Digging into Redis Enterprise on Google Cloud

It used to be that Redis Enterprise was just one of many offerings in the Google Cloud Marketplace, but now thanks to the partnership between Redis and Google, Redis Enterprise is integrated into the Google Cloud Console. This integration means you not only can enjoy unified billing, but also that you can use your Google Cloud credits to pay for Redis Enterprise.

Enabling the service

Let’s take a look at how to enable the Redis Enterprise API in your Google Cloud project.

The starting point is the sidebar of your Cloud Console. At the bottom you will find Redis Enterprise alongside other third-party services. Click on Redis Enterprise to go to a page where you can set up your billing information.

I won’t go into the details of this step. It’s straightforward if you have a personal account, but you will have to coordinate with your IT management if you’re part of a big organization. Once you have set up billing and enabled the API, you can start creating Redis Enterprise databases.

Connect an application

Once you set up your Redis Enterprise API, you’re ready to see how it works. The sample application in this GitHub repository was written for the new Redis Microservices for Dummies book. It implements some of the functionality of a fully automated library using a microservices architecture. You can request books and return them, and all the code can be run on your computer. The application also depends on a Redis database, so we will create one on our new Redis Enterprise service.

Create a new database

Click the “MANAGE ON PROVIDER” button to go to the Redis’ website, where you can create a new subscription and corresponding database.

Select a name for your subscription and specify whether you want Redis on Flash and where your nodes should be located. If you want more information about a specific topic, the (i) icons provide more details.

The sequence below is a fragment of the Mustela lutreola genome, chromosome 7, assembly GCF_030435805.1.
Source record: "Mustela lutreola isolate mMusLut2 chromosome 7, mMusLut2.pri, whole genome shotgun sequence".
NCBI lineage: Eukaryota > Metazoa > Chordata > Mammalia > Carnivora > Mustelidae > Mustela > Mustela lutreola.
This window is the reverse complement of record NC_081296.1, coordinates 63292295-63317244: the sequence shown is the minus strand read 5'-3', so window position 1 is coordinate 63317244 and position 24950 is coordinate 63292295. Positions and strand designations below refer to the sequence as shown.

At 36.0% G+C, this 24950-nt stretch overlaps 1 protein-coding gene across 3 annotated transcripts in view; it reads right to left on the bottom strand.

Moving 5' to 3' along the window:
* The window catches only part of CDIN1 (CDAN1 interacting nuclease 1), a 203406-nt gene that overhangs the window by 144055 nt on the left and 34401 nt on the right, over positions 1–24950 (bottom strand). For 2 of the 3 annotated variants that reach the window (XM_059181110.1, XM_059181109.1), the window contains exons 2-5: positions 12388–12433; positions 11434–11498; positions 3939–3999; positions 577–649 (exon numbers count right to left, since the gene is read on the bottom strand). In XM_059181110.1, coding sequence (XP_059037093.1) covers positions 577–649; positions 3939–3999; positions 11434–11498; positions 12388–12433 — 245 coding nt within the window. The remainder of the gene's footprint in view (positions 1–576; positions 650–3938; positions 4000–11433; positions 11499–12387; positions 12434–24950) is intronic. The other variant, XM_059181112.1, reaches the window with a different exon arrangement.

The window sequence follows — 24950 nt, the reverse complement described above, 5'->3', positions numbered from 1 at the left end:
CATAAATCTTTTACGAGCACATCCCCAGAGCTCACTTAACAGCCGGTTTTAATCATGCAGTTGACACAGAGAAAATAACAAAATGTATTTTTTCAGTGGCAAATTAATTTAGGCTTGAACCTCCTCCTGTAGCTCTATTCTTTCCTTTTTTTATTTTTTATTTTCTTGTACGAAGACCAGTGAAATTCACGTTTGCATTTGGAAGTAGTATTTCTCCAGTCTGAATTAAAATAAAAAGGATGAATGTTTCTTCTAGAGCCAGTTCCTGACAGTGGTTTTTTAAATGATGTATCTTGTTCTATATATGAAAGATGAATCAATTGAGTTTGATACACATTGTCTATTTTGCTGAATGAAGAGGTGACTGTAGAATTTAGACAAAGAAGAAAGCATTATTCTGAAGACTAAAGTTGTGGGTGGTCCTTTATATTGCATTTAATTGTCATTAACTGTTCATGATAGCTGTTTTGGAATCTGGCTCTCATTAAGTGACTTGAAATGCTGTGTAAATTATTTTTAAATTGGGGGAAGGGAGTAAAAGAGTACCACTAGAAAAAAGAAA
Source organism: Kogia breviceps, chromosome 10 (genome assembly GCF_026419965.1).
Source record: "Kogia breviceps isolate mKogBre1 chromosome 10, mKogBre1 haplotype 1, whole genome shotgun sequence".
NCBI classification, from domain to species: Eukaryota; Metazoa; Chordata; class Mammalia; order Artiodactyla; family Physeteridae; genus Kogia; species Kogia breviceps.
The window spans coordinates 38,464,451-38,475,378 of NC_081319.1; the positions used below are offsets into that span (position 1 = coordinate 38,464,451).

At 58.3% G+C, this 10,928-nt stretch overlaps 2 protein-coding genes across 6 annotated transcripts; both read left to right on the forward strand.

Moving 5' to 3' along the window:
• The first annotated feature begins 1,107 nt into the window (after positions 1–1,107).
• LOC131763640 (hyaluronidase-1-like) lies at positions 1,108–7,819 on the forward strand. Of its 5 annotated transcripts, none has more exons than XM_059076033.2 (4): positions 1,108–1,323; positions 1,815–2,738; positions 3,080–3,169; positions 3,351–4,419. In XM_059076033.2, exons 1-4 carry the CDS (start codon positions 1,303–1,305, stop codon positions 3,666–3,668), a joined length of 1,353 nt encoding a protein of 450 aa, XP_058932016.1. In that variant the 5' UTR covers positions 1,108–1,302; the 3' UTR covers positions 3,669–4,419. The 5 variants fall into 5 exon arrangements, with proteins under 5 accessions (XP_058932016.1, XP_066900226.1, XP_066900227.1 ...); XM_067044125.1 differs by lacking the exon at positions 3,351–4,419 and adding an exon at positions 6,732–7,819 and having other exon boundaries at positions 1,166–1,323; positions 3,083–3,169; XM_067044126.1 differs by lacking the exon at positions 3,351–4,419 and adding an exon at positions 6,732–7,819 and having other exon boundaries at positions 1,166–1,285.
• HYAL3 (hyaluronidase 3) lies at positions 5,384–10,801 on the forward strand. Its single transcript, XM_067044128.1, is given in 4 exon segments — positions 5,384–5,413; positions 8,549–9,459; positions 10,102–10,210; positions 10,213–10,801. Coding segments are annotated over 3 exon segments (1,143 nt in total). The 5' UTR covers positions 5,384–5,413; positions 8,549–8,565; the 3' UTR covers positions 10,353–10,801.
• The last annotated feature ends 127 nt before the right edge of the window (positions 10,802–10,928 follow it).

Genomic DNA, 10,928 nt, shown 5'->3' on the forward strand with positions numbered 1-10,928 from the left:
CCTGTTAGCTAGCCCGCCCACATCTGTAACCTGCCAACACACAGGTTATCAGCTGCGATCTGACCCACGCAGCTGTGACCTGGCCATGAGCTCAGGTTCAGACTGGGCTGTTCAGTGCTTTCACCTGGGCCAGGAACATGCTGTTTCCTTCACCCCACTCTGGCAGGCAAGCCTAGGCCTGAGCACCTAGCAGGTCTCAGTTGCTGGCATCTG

The next screen lets you decide the settings for the database, including the name, protocol, and resource consumption. This is also where you can enable Redis modules, if you need any. Make sure to look at the persistence options, you may need to enable them, depending on your use case.

Saving the changes brings you to the review page where you can double check that you configured everything as needed. After you’ve made sure that everything looks right, it’s time to give the final confirmation.

It takes a moment to set up the entire Redis Enterprise cluster, so after a few minutes the system will send you an email confirming that everything is up and running.

After you receive the confirmation email, it’s time to get the endpoint information to connect to your database. In the Redis Enterprise Cloud interface you can see the database you just created and its connection options. For the next step you will need to know your endpoint and password to access the database.

Download the library demo from GitHub

Now you need to get the code so that you can run it. Git fans won’t need any pointers, but others can go on the GitHub page and easily download the project as a Zip file using the green “Clone or download” button.